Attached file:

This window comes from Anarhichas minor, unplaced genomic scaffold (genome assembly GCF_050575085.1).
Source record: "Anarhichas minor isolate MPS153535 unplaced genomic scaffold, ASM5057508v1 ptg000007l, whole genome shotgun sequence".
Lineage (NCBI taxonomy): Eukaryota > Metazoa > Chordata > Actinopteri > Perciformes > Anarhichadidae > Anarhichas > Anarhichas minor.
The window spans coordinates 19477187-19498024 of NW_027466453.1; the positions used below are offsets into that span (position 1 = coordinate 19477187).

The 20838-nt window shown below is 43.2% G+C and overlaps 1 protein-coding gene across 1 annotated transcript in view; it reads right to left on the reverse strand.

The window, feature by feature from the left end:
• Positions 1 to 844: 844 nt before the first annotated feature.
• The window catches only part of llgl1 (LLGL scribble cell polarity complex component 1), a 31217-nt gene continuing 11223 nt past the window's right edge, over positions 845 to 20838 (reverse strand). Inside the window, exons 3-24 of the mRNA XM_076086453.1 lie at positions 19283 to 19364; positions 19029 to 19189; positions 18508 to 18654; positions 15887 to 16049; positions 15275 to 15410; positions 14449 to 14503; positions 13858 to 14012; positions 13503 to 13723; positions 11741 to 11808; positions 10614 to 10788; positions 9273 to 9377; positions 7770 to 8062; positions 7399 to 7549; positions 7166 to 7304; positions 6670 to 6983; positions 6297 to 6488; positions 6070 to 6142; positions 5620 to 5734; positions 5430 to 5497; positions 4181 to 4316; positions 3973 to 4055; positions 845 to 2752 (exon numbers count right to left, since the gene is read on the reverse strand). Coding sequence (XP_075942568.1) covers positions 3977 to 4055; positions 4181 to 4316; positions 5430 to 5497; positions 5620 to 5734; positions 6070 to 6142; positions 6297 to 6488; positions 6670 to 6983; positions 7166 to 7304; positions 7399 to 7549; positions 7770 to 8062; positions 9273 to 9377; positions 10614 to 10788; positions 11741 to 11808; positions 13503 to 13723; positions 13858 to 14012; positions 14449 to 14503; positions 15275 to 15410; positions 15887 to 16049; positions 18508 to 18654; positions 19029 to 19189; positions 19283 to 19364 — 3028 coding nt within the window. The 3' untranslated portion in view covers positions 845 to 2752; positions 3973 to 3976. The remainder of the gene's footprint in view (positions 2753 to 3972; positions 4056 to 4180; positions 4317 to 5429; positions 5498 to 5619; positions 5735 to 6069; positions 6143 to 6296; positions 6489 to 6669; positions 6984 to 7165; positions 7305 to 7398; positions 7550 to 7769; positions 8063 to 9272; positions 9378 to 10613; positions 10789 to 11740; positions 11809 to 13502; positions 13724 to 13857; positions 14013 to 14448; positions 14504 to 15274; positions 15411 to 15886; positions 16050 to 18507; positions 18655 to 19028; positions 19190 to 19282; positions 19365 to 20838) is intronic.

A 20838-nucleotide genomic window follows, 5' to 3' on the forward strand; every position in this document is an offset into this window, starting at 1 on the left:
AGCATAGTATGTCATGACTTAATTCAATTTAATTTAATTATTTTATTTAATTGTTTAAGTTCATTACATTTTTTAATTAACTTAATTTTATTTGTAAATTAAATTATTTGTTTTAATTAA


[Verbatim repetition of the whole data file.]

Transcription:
This window comes from Anarhichas minor, unplaced genomic scaffold (genome assembly GCF_050575085.1).
Source record: "Anarhichas minor isolate MPS153535 unplaced genomic scaffold, ASM5057508v1 ptg000007l, whole genome shotgun sequence".
Lineage (NCBI taxonomy): Eukaryota > Metazoa > Chordata > Actinopteri > Perciformes > Anarhichadidae > Anarhichas > Anarhichas minor.
The window spans coordinates 19477187-19498024 of NW_027466453.1; the positions used below are offsets into that span (position 1 = coordinate 19477187).

The 20838-nt window shown below is 43.2% G+C and overlaps 1 protein-coding gene across 1 annotated transcript in view; it reads right to left on the reverse strand.

The window, feature by feature from the left end:
• Positions 1 to 844: 844 nt before the first annotated feature.
• The window catches only part of llgl1 (LLGL scribble cell polarity complex component 1), a 31217-nt gene continuing 11223 nt past the window's right edge, over positions 845 to 20838 (reverse strand). Inside the window, exons 3-24 of the mRNA XM_076086453.1 lie at positions 19283 to 19364; positions 19029 to 19189; positions 18508 to 18654; positions 15887 to 16049; positions 15275 to 15410; positions 14449 to 14503; positions 13858 to 14012; positions 13503 to 13723; positions 11741 to 11808; positions 10614 to 10788; positions 9273 to 9377; positions 7770 to 8062; positions 7399 to 7549; positions 7166 to 7304; positions 6670 to 6983; positions 6297 to 6488; positions 6070 to 6142; positions 5620 to 5734; positions 5430 to 5497; positions 4181 to 4316; positions 3973 to 4055; positions 845 to 2752 (exon numbers count right to left, since the gene is read on the reverse strand). Coding sequence (XP_075942568.1) covers positions 3977 to 4055; positions 4181 to 4316; positions 5430 to 5497; positions 5620 to 5734; positions 6070 to 6142; positions 6297 to 6488; positions 6670 to 6983; positions 7166 to 7304; positions 7399 to 7549; positions 7770 to 8062; positions 9273 to 9377; positions 10614 to 10788; positions 11741 to 11808; positions 13503 to 13723; positions 13858 to 14012; positions 14449 to 14503; positions 15275 to 15410; positions 15887 to 16049; positions 18508 to 18654; positions 19029 to 19189; positions 19283 to 19364 — 3028 coding nt within the window. The 3' untranslated portion in view covers positions 845 to 2752; positions 3973 to 3976. The remainder of the gene's footprint in view (positions 2753 to 3972; positions 4056 to 4180; positions 4317 to 5429; positions 5498 to 5619; positions 5735 to 6069; positions 6143 to 6296; positions 6489 to 6669; positions 6984 to 7165; positions 7305 to 7398; positions 7550 to 7769; positions 8063 to 9272; positions 9378 to 10613; positions 10789 to 11740; positions 11809 to 13502; positions 13724 to 13857; positions 14013 to 14448; positions 14504 to 15274; positions 15411 to 15886; positions 16050 to 18507; positions 18655 to 19028; positions 19190 to 19282; positions 19365 to 20838) is intronic.

A 20838-nucleotide genomic window follows, 5' to 3' on the forward strand; every position in this document is an offset into this window, starting at 1 on the left:
AGCATAGTATGTCATGACTTAATTCAATTTAATTTAATTATTTTATTTAATTGTTTAAGTTCATTACATTTTTTAATTAACTTAATTTTATTTGTAAATTAAATTATTTGTTTTAATTAA